On May 21, 1980, The Empire Strikes Back—the second film in the Star Wars series—arrived in theaters and thrilled audiences. Here are 10 fascinating facts about one of the most frequently misquoted films in the history of cinema.
1. The Empire Strikes Back's "big reveal" may not have been such a big secret after all.
Much has been made of the lengths to which George Lucas and his fellow filmmakers went to keep the revelation that (spoiler alert?) Darth Vader is Luke Skywalker’s father under wraps. In a 2004 interview with Sound & Vision, Mark Hamill shared that “it was a wonderfully hard secret to keep because [Irvin] Kershner, the director, brought me aside and said ‘Now I know this, and George knows this, and now you're going to know this, but if you tell anybody, and that means Carrie or Harrison, or anybody, we're going to know who it is because we know who knows.'"
But the truth is that anyone who picked up the novelization of the movie, which was released a month prior to the film, would have known the plot twist already. (Good thing Twitter didn’t exist in 1980.)
2. David Prowse spilled the beans on Luke Skywalker's connection to Darth Vader in 1978.
Two years before The Empire Strikes Back novelization hit bookstore shelves, a crowd of approximately 1000 Star Wars fans gathered in Berkeley, California to meet David Prowse, the man in Darth Vader’s suit. Believe it or not, Prowse shared that critical plot point with the crowd. A newspaper clipping from 1978 teased the genetic connection, even quoting Prowse as saying, “Father can’t kill son, son can’t kill father.”
3. The Empire Strikes Back's most memorable line is also its most misquoted.
When Darth Vader drops the paternal bomb on Luke, he does so by stating, “No, I am your father.” The line is one of the most often misquoted in cinema history, and usually repeated as “Luke, I am your father.” (Yes, even Chris Farley got it wrong in Tommy Boy.)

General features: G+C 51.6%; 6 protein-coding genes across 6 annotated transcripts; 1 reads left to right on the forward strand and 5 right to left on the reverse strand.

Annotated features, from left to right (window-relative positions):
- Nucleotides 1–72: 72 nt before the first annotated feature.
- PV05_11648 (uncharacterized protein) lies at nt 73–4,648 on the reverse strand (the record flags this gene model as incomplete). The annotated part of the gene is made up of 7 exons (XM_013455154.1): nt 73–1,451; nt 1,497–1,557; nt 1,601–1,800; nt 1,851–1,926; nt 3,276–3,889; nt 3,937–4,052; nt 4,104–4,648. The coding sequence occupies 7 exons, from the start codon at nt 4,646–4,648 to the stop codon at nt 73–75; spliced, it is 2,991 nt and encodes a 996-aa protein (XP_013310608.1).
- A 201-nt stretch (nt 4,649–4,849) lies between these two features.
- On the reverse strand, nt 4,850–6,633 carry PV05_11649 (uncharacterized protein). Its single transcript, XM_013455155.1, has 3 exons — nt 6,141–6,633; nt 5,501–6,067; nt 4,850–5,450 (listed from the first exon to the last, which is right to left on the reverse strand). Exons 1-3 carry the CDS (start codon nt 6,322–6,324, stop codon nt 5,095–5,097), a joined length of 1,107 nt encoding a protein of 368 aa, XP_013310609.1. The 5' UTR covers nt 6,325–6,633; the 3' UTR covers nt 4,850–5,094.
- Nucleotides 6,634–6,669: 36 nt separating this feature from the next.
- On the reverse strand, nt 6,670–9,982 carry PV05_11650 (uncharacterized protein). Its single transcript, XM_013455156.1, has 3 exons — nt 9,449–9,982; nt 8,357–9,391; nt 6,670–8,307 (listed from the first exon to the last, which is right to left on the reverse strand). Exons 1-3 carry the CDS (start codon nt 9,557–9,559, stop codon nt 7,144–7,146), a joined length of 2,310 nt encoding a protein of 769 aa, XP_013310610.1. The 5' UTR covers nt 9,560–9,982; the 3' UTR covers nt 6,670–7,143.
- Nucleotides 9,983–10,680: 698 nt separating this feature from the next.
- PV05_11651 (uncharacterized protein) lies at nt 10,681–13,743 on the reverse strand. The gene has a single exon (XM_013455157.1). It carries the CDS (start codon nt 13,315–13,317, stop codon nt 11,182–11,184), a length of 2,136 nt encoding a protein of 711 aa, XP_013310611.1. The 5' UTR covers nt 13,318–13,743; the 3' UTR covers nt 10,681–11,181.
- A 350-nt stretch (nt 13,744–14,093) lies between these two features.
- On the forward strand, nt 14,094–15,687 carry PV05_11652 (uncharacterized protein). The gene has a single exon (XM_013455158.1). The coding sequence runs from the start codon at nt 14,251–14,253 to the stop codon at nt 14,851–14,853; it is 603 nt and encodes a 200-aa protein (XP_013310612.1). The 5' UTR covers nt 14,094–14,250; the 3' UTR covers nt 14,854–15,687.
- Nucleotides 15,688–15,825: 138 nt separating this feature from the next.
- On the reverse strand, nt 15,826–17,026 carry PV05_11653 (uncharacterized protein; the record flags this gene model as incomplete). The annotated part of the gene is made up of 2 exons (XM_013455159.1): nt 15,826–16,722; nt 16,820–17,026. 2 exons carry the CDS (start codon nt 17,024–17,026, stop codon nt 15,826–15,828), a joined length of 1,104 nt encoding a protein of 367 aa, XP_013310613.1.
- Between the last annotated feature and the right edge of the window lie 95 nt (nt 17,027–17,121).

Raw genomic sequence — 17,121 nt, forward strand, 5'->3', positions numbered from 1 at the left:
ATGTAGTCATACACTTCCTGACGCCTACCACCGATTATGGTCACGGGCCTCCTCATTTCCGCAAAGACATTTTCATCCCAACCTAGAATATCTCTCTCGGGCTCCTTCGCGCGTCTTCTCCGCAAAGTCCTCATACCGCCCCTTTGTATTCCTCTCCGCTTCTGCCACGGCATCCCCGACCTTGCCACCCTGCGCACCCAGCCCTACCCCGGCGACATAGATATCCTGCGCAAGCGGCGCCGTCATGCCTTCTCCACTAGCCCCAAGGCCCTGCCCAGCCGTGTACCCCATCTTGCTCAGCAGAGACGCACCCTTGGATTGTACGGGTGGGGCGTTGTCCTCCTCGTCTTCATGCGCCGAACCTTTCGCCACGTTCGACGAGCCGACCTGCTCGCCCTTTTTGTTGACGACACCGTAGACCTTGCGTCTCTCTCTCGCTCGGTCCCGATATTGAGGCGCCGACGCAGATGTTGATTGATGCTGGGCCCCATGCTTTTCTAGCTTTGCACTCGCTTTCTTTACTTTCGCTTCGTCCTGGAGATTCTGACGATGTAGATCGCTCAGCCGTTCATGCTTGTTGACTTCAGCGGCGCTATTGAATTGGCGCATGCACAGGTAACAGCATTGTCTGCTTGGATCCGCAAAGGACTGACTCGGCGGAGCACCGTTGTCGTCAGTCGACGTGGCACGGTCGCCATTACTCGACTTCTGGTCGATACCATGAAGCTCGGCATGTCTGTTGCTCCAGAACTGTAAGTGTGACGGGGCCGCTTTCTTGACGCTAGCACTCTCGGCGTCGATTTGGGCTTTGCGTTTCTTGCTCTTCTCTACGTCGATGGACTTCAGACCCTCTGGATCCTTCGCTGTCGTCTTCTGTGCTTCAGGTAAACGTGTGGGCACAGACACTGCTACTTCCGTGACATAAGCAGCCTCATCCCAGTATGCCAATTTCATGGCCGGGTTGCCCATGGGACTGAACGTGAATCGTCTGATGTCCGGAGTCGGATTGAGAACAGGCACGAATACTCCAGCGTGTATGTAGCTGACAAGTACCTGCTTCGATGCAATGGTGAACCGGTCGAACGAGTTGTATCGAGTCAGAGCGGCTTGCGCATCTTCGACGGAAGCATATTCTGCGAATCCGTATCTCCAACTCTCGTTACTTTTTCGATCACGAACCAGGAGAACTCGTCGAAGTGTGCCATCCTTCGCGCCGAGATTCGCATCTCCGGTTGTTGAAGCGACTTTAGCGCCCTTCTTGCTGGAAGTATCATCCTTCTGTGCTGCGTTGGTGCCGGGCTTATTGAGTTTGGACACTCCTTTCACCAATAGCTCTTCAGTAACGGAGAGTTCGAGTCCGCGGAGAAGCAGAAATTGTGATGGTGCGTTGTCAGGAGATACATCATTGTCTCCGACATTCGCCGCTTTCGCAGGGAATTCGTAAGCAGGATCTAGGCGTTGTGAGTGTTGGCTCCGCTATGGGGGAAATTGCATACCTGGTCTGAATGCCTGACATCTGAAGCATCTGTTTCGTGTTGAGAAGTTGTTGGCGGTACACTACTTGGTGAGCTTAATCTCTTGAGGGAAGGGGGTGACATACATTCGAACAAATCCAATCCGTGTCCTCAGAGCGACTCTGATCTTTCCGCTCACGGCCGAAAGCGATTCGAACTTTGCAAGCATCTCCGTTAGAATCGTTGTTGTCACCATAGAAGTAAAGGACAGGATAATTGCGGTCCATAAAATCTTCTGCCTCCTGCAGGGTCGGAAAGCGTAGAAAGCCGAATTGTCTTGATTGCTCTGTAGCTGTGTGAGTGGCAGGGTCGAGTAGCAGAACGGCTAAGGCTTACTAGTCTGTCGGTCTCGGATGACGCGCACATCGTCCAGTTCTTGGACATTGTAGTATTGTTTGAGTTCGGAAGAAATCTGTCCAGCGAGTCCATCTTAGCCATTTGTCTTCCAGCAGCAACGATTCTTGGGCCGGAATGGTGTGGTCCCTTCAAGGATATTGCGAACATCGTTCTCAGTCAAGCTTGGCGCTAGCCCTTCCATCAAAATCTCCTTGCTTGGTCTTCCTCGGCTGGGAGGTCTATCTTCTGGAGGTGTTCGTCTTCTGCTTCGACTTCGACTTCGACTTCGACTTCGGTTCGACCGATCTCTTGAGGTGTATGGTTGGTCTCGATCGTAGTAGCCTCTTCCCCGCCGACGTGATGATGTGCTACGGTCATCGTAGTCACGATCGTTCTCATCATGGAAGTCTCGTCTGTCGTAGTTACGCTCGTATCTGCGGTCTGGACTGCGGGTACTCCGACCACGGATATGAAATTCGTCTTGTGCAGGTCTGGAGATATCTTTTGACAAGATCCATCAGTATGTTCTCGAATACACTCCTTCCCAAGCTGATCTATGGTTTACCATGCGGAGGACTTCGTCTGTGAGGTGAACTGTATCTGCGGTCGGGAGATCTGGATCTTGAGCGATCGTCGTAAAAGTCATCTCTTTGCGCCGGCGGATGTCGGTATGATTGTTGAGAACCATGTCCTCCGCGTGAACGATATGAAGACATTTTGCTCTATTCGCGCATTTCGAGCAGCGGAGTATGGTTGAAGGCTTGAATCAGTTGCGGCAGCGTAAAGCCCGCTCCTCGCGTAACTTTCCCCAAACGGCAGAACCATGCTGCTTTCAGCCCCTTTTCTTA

4. Monty Python and the Rolling Stones made Han Solo and Princess Leia smile.
In 1999, Carrie Fisher penned an essay for Newsweek on her Star Wars experience and recounted the time she and Ford pulled an all-nighter at a party with Eric Idle and the Rolling Stones. “Eric had just come home from filming Life of Brian in Tunisia,” Fisher wrote. “He brought this drink that he said they gave the extras so they'd work longer. I called it Tunisian Table Cleaner. As a rule I'm allergic to alcohol, and Harrison doesn't really drink either. But that night, there was a makeshift party. The Rolling Stones were there ... We stayed up all night and drank the table cleaner and never went to sleep."
When Fisher and Ford arrived to the set the next morning, "we weren't hungover," Fisher wrote. "We were, like the extras in Tunisia, more than willing to work. That morning we shot our arrival at Cloud City, where we meet Billy Dee Williams. And it’s one of the very few times in the series both Harrison and I smile. To this day, Eric is proud as a papa of his impact on the trilogy.”
5. George Lucas wanted Jim Henson to play Yoda.
In an interview with Leonard Maltin, Lucas admitted that he wanted Muppets maestro Jim Henson to play the role of Yoda. “I went to Jim [Henson] and said, ‘Do you want to do this?’ And he said, ‘Well, I’m busy, I’m doing this, and doing that, I’m making a movie and all that—I really can’t, but ... how about Frank [Oz]? You know, Frank’s the other half of me.’ And I said, ‘Well, that’d be fantastic.’”